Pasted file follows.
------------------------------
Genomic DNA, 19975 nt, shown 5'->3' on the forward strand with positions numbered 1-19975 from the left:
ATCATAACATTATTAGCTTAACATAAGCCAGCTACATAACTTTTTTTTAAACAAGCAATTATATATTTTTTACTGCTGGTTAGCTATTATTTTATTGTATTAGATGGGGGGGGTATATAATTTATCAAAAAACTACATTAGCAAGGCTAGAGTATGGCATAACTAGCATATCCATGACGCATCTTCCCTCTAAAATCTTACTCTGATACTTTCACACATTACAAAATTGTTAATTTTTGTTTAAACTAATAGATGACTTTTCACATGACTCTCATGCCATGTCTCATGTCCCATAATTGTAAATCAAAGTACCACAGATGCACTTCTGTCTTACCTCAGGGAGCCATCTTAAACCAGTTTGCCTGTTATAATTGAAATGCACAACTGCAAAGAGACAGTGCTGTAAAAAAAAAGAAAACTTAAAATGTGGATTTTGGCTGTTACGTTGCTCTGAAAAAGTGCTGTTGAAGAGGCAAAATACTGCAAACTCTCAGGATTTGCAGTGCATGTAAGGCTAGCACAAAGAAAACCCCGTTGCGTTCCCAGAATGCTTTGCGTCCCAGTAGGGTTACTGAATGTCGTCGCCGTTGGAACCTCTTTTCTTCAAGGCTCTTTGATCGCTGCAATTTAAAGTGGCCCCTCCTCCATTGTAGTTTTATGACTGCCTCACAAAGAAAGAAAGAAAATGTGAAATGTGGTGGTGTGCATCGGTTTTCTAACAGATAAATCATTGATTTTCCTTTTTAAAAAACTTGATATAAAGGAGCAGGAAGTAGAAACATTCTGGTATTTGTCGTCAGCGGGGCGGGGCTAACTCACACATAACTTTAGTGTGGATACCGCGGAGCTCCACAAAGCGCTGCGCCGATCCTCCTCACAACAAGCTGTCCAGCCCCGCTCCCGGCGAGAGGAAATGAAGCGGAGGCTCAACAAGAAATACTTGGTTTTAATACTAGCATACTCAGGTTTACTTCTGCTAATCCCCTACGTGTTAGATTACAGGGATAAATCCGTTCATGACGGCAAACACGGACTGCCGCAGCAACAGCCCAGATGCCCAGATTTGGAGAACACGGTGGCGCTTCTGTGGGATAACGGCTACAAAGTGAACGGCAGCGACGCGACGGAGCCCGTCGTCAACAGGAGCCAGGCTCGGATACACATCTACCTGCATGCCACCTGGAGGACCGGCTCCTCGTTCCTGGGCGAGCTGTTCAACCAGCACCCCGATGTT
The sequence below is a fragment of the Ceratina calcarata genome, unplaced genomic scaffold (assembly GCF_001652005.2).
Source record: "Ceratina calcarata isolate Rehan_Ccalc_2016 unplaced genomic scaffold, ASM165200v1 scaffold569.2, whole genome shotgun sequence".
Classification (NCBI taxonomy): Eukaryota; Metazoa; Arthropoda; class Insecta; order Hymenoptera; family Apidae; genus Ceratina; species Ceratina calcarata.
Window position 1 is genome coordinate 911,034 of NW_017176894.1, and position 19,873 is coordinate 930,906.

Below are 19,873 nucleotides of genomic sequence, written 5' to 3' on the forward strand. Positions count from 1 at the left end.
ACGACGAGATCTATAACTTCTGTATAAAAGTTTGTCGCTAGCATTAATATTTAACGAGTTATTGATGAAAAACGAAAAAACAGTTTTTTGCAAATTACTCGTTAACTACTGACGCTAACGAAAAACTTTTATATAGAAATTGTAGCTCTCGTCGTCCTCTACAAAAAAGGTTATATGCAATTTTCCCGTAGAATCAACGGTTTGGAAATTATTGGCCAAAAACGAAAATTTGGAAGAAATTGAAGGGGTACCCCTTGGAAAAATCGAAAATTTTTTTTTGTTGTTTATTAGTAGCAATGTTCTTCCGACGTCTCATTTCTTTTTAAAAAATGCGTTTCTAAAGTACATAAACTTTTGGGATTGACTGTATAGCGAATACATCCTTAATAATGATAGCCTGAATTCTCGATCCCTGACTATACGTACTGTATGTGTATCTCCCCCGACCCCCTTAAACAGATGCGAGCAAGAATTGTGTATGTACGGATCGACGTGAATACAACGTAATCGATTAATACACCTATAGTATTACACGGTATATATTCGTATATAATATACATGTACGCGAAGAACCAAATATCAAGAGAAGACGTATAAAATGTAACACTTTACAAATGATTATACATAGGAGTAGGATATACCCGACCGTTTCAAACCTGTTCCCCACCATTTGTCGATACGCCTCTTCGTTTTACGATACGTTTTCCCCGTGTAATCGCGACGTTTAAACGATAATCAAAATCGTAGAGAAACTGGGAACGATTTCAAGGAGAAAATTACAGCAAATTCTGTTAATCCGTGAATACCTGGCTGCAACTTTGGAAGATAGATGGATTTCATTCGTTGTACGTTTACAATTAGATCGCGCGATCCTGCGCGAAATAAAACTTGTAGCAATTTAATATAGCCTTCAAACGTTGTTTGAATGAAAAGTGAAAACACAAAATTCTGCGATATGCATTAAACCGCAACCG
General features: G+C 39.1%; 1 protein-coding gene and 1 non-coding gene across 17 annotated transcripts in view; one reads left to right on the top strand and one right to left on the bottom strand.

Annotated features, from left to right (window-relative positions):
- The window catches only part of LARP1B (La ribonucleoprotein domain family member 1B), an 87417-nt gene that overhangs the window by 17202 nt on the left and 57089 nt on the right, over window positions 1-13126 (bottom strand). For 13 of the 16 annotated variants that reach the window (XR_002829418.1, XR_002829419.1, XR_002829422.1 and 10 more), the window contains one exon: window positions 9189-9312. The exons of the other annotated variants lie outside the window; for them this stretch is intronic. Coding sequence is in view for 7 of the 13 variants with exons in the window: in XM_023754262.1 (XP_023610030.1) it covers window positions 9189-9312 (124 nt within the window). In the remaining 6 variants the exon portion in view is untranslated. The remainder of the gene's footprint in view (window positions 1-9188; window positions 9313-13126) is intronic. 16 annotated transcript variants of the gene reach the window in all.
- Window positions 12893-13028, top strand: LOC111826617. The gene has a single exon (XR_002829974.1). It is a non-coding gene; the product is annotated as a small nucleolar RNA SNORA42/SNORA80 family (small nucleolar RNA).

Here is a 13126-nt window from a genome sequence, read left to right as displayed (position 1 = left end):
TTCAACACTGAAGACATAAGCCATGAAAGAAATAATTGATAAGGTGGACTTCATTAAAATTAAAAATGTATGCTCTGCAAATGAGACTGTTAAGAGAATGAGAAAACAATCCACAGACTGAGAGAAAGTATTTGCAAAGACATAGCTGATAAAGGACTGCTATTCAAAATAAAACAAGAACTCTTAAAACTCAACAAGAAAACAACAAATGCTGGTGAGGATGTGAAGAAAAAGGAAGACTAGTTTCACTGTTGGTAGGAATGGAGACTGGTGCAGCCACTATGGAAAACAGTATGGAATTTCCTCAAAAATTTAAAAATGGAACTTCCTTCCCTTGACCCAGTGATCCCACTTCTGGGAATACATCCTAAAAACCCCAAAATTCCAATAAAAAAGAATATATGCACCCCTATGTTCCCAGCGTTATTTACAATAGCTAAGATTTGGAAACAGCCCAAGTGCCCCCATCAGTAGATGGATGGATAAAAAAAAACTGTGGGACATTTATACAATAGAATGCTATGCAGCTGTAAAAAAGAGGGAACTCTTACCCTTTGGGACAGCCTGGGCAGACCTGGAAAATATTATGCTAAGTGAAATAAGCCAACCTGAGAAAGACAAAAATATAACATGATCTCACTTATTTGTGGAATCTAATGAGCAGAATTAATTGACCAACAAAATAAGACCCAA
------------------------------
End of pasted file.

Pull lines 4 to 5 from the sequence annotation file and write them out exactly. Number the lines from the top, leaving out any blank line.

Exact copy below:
Source record: "Ceratina calcarata isolate Rehan_Ccalc_2016 unplaced genomic scaffold, ASM165200v1 scaffold569.2, whole genome shotgun sequence".
Classification (NCBI taxonomy): Eukaryota; Metazoa; Arthropoda; class Insecta; order Hymenoptera; family Apidae; genus Ceratina; species Ceratina calcarata.